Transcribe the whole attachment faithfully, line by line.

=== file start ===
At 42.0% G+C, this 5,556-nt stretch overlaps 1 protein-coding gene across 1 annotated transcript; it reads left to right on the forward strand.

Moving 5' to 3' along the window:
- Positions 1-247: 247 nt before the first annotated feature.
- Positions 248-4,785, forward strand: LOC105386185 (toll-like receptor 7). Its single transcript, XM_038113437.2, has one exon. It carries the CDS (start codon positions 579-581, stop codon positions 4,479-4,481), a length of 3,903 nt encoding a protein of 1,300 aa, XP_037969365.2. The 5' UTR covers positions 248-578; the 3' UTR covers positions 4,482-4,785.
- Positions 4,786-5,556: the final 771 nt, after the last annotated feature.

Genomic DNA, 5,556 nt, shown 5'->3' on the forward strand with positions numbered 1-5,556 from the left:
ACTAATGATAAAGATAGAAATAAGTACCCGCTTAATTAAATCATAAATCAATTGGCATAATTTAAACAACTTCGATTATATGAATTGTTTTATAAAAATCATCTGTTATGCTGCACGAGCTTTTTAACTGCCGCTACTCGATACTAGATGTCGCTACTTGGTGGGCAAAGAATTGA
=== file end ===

At 42.0% G+C, this 5,556-nt stretch overlaps 1 protein-coding gene across 1 annotated transcript; it reads left to right on the forward strand.

Moving 5' to 3' along the window:
- Positions 1-247: 247 nt before the first annotated feature.
- Positions 248-4,785, forward strand: LOC105386185 (toll-like receptor 7). Its single transcript, XM_038113437.2, has one exon. It carries the CDS (start codon positions 579-581, stop codon positions 4,479-4,481), a length of 3,903 nt encoding a protein of 1,300 aa, XP_037969365.2. The 5' UTR covers positions 248-578; the 3' UTR covers positions 4,482-4,785.
- Positions 4,786-5,556: the final 771 nt, after the last annotated feature.

Genomic DNA, 5,556 nt, shown 5'->3' on the forward strand with positions numbered 1-5,556 from the left:
ACTAATGATAAAGATAGAAATAAGTACCCGCTTAATTAAATCATAAATCAATTGGCATAATTTAAACAACTTCGATTATATGAATTGTTTTATAAAAATCATCTGTTATGCTGCACGAGCTTTTTAACTGCCGCTACTCGATACTAGATGTCGCTACTTGGTGGGCAAAGAATTGA